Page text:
One of the possible influences behind these unusual results is the error of misreporting of caloric intake when participants are required to outline what they have eaten in any given period of a clinical study. While the trend seems to be in favour of under-reporting caloric intake, over-reporting also has its hand in the game.
The same research study design dilemma also applies when it comes to determining how many calories study participants burn each day during a study period.
This is a classic dual-challenge in any research design that requires that study participants keep note of their caloric intake (food) and caloric expenditure (physical activity). There is simply too much variability to deal with. Ultimately, it makes it very difficult to determine if it was a calorie-restricted diet, modified daily physical activity, or the weight loss supplement being tested that lead to the change in body weight.
Then there is the green coffee extract toxicity issue that needs to be addressed. Based on the limited research, green coffee looks to be safe in the short term. Side effects appear to be associated with the caffeine content of green coffee. That being said, just how much green coffee extract is considered safe before a person consumes levels that might be toxic? Seeing as green coffee extract is a relative new-comer to the supplement arena, long-term toxicity reports appear to be non-existent for the moment. This makes it very difficult for the consumer to judge safe upper limits and the potential for negative health issues associated with extended use.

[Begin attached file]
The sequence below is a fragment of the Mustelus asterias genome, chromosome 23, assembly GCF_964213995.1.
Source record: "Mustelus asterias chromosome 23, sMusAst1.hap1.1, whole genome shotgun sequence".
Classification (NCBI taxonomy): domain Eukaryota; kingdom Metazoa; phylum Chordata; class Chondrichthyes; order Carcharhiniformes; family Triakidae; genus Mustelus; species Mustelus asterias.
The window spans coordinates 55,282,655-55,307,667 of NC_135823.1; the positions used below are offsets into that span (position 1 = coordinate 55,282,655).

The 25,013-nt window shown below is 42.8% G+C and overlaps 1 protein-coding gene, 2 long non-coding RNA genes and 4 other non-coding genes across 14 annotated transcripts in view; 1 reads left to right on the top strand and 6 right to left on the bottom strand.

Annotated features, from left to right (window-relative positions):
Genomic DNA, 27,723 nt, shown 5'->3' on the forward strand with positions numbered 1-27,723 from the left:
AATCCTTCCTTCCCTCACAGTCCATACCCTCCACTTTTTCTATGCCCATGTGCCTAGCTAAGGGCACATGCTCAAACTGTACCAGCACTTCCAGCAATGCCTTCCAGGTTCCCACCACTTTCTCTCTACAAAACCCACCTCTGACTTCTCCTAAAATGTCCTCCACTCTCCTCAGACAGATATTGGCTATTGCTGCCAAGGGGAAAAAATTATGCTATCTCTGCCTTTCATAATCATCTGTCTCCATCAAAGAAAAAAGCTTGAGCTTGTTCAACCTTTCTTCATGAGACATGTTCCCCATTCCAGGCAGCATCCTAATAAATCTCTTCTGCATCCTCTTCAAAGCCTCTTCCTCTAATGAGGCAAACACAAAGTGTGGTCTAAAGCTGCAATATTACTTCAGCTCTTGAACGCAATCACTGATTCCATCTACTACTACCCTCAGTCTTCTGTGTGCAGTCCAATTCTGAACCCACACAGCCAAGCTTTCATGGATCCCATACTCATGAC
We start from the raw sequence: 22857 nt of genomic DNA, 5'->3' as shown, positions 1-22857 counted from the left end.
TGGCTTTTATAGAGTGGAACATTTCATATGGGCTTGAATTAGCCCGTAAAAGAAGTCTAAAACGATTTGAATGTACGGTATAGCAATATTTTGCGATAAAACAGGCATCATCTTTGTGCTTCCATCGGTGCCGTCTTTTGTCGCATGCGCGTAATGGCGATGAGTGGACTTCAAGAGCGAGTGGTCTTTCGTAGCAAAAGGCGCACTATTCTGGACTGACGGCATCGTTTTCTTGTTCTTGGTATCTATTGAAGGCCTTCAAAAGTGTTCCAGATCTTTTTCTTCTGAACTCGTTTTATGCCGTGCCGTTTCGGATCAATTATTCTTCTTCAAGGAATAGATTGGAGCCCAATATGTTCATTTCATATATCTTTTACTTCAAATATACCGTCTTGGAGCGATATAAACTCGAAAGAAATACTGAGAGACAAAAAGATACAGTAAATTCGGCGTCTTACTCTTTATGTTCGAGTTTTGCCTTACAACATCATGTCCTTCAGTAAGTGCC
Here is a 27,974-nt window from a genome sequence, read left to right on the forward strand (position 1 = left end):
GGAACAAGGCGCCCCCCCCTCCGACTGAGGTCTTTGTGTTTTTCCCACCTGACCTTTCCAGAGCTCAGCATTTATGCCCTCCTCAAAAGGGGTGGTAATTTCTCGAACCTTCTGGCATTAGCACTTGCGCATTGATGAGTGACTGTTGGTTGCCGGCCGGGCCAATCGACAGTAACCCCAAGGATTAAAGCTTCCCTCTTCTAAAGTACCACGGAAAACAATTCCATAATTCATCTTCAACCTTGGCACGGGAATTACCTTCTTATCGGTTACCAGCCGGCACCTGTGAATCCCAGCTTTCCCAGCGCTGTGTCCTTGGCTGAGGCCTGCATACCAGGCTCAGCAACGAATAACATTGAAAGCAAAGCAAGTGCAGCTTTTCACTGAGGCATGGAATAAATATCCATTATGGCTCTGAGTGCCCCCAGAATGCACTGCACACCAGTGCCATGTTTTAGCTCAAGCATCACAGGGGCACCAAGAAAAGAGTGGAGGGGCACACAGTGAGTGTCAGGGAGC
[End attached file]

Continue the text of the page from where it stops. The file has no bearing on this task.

This particular detail needs to be addressed because many people tend to lean towards the more-is-better mentality. Seeing as most individuals want to lose their weight fast, it is not unreasonable to believe that those users might make a leap in logic and assume that consuming more green coffee extract than what is proposed is a viable approach to adopt in an effort to stimulate greater and faster results, thus exposing the user to possible toxicity issues. There’s an old adage that gives this notion meaning: it’s the dose that makes the poison. Simply translated, too much of anything can be a bad thing. We just don’t have any data on humans to establish how much green coffee extract is too much.
The last thing a user must take into consideration is the duration that he or she wants the results to last. If, by some miracle, green coffee extract should lead a person to lose some weight, that individual might just be stuck using the product indefinitely. Logic dictates that cessation of use puts a person at the risk of erasing the very results the product helped he or she obtain in the first place.
In the end, it would be best not rely on green coffee extract as a weight loss approach. If, in fact, it does work, the size of the effect appears to be small and probably not very relevant in the grand scheme of things. It could also be an expensive miracle solution in the long run.
Personally, I drink my coffee black.